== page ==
• This is the most abundant detection to date of organic matter on the Red Planet.

    • The discovery has taken place in one of the points where it is expected to find signs of ancient microbial life

    The Martian SUV perseveranceone of the robotic inhabitants dedicated to exploring the red planet, has detected remains of organic matter in an ancient lake on Mars. It is not the first time that the space exploration vehicle has found this type of compound, but according to the experts, it is the most abundant detection to date of some molecules that could potentially be an indicator of ancient microbial life.

    Does this mean that Perseverance has found traces of life on Mars? The answer is no. Organic molecules are a class of compounds made primarily of carbon and generally include hydrogen, oxygen, nitrogen, phosphorous, or sulfur atoms. To explain the presence of this type of compound in an environment like Mars, there are at least two possible explanations. The first, and perhaps the most feasible, is that they have been formed through a inorganic chemical reaction (in which no form of life has mediated). The second explanation is that it is a potential “biological signature”. That is, a substance or structure that could be evidence of a past life form.

    One more piece of information to understand the relevance of this finding is, precisely, the place where it occurred. Perseverance has found these remains of organic matter in the Jezero Crater on Marsa ancient martian lake that in its day was a humid environment and that at this time still preserves the sediments of that body of water. The organic compounds have been traced from a study of some sedimentary rocks found in this site, which according to the scientists is one of the most promising candidates for the search for ancient microbial life forms.

    “The fact that organic matter was found in a sedimentary rock, known for preserving fossils of ancient life here on Earthit’s important,” explains Ken Farley, one of the scientists in charge of the Perseverance project. But before declaring victory over the implications of this possible discovery, Farley recalls that to know if these compounds are (or not) a sign of extraterrestrial life We will have to wait for the additional analyzes that will be carried out when, in a few years, these rocks are brought to Earth.

    exploration campaign

    Perseverance’s latest find came during its second Mars exploration campaign, focused on the jezero crater. The space exploration vehicle has spent several years collecting rock core samples of features within an area considered by scientists to be one of the best prospects for finding signs of ancient microbial life on the red planet. To date, the rover has collected a dozen rock samples from different points of the Martian geology.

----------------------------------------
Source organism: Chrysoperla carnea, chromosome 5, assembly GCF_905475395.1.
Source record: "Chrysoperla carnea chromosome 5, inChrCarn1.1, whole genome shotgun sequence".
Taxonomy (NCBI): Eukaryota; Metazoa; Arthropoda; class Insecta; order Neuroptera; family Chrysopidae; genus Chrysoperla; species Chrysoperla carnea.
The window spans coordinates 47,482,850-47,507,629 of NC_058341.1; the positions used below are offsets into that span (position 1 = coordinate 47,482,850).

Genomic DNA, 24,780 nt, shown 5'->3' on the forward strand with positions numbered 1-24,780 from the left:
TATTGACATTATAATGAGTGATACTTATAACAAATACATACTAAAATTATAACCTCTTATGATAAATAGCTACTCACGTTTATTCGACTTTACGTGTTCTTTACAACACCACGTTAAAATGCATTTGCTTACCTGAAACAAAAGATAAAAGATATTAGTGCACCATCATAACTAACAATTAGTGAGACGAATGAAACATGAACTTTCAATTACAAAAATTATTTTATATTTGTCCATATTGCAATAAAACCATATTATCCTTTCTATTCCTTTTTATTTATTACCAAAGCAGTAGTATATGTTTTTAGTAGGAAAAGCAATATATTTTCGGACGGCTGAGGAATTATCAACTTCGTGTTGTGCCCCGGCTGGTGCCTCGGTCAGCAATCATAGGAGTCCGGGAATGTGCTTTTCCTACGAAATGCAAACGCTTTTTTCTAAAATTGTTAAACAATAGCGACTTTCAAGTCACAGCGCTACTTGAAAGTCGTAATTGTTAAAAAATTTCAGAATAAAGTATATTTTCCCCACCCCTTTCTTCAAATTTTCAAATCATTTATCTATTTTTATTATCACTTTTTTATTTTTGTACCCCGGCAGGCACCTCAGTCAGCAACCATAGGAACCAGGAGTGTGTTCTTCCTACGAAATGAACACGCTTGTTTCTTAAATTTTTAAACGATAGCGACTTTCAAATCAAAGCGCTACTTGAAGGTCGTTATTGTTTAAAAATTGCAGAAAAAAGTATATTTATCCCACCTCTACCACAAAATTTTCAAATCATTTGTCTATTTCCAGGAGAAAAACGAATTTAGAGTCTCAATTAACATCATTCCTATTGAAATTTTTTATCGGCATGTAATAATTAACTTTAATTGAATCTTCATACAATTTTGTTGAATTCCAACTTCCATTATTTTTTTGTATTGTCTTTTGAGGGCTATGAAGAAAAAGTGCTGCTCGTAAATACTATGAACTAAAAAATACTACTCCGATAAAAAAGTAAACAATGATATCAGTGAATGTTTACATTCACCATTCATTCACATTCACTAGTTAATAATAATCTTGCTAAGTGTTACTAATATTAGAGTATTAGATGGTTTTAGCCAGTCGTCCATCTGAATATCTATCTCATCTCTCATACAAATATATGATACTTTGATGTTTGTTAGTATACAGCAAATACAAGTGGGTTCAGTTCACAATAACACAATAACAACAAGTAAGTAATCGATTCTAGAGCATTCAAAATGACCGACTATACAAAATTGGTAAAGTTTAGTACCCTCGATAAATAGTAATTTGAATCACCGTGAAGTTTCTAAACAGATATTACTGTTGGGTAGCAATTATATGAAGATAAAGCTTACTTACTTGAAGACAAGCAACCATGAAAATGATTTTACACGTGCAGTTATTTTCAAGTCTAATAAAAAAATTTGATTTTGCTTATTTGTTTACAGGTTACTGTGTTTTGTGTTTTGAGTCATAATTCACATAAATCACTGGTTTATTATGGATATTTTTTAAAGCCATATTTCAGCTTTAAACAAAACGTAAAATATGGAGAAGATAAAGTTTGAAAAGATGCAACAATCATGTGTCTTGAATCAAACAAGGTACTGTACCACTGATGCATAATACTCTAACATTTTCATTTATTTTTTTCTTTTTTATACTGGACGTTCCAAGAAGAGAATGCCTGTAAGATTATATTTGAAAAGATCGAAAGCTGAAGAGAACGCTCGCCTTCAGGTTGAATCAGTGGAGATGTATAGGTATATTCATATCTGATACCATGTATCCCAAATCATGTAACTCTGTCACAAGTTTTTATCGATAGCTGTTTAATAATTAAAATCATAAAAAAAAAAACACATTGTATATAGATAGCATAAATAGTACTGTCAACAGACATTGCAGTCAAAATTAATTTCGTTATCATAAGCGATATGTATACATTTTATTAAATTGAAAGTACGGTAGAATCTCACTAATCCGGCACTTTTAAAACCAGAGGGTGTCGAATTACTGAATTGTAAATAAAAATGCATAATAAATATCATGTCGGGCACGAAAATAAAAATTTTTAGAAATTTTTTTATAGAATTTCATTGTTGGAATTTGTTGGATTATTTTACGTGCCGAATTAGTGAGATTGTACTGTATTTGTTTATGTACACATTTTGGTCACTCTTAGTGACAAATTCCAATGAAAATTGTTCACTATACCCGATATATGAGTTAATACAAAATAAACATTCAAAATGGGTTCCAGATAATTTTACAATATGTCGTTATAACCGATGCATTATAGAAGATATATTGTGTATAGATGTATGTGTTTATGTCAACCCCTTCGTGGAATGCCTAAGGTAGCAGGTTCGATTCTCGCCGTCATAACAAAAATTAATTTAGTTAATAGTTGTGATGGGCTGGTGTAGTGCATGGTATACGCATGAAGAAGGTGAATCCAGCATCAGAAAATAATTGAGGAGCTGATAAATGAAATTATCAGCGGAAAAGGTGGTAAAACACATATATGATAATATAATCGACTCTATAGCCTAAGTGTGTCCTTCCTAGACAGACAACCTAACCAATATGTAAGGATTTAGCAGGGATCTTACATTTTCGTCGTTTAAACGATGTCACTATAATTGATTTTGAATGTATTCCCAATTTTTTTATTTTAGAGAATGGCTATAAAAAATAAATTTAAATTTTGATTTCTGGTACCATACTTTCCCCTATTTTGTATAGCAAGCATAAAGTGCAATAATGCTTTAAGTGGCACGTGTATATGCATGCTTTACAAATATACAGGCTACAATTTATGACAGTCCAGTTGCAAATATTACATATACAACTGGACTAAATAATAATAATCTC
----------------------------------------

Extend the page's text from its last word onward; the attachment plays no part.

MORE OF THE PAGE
In 2013, the Curiosity rover found evidence of organic matter in samples of Martian rock dust, and Perseverance has detected organic matter in Jezero Crater before.. In this case, as the experts explain, the organic compounds detected are much more abundant than in previous studies. The first analyzes suggest that these are organic molecules spatially correlated with those of the sulfate minerals.

    The discovery announced this week, to be even more specific, has been tracked in a rock named ‘Wildcat Ridge’a formation about 1 meter wide which probably formed billions of years when mud and fine sand settled in this Martian lake of evaporating saltwater.

    ancient delta

    In its more than 45 kilometers of extension, Jezero Crater hosts an ancient delta that was formed a few years ago 3.5 billion years at the convergence of a Martian river and a lake. Perseverance is currently investigating sedimentary rocks delta, formed when particles of various sizes settled in the once-aqueous environment. During its first science campaign, the rover explored the crater floor and found igneous rocks that form deep underground from magma or during volcanic activity on the surface.

    Related news

    “We chose Jezero Crater for Perseverance to explore because we thought it had the best chance of provide scientifically excellent samplesand now we know we sent the rover to the right place,” he explains, in a press release, Thomas Zurbuchen, associate administrator for science at NASA in Washington. “These first two scientific campaigns have produced an amazing diversity of samples to bring back to Earth,” says the space agency spokesman.

    “The delta, with its various sedimentary rocks, contrasts beautifully with igneous rocksformed from the crystallization of magma, and discovered on the crater floor,” says Farley. As the scientist explains, this juxtaposition gives us a rich understanding of geological history after the crater formed and a diverse set of samples. For example, we found a sandstone that carries grains and rock fragments created far from Jezero Crater, and a shale that includes intriguing organic compounds.